How I went from Anger to Acceptance of My Illness

Woman holding her head and looking stressed

By Lisa Mark, C.P.O.

It is said that the stages we experience when dealing with a life-changing illness or injury are similar to the stages of grief: Denial, Anger, Bargaining, Depression, and Acceptance.

My illness was so extreme, life-altering, sudden, acute, severe and painful that I skipped the denial stage and went straight into anger. What turned out to be Gastroparesis was at the time a mystery that stumped my doctors, whose responses to me ranged from outright disbelief to hostility. So, yeah, I was angry.

My anger was caused partly by the awful managed-care practitioner I was seeing at the time. He had the ‘Denial’ stage down pat and accused me of lying about my symptoms to hide what he said was the true cause of my illness: Anorexia. Or maybe Bulimia.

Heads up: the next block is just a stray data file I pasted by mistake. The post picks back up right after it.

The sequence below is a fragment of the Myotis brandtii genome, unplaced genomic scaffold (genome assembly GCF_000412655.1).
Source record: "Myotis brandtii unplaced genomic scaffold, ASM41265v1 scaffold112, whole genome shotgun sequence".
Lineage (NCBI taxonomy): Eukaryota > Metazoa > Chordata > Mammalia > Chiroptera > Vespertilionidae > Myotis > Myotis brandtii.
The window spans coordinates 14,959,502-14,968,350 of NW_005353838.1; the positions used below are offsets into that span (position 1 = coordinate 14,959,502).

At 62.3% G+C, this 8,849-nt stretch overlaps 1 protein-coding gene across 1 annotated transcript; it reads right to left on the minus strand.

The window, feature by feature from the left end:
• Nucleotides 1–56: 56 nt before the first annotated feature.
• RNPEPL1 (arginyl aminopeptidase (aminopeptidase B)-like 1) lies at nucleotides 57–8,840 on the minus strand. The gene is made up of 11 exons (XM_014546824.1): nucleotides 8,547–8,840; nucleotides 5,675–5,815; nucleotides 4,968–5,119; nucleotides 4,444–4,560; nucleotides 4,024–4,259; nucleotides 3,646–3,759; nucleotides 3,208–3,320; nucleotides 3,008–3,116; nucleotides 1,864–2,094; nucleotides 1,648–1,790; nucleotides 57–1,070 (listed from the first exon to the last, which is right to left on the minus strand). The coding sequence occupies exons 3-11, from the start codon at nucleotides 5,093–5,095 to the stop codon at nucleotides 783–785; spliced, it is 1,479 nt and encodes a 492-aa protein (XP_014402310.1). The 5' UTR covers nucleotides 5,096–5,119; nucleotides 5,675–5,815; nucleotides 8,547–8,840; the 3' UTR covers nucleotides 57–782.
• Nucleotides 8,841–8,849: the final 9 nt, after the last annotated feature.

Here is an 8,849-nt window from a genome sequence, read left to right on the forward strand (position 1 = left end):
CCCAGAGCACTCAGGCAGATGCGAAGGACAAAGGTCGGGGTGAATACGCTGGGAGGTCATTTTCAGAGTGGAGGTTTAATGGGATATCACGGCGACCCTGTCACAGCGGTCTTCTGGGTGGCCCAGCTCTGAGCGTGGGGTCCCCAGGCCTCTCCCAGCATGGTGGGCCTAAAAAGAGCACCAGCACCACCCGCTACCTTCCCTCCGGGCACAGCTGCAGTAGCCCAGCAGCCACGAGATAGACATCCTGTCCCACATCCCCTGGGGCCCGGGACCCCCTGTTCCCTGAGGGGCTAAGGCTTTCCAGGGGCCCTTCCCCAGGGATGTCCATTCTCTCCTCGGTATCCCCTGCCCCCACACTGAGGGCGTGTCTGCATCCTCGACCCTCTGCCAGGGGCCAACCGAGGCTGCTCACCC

But it was also because I was really, really pissed about having gotten sick in the first place.

I was pissed at myself for ignoring my initial symptoms until they became too severe to ignore, and for my weakness in getting sick in the first place.

I was pissed at my managed health practitioner for not believing me when I said I wasn’t making myself throw up.

I was pissed at the ER docs who misdiagnosed my illness as ‘vague stomach upset’ and sent me home with an antacid and order to ‘get some sleep.’

I was pissed at my health plan for providing so few good health care practitioners in my network.

Angry that I had to stop nursing my infant daughter because the medications I was on might cross into my breastmilk and affect her.

Pissed that while I was struggling to get better, my friends were caring for their kids, going on vacation, working and living their lives.

Angry at the cost of the financial and other resources my illness was sucking away from my family.

Angry that the life I’d laid out for myself was not turning out as I’d hoped.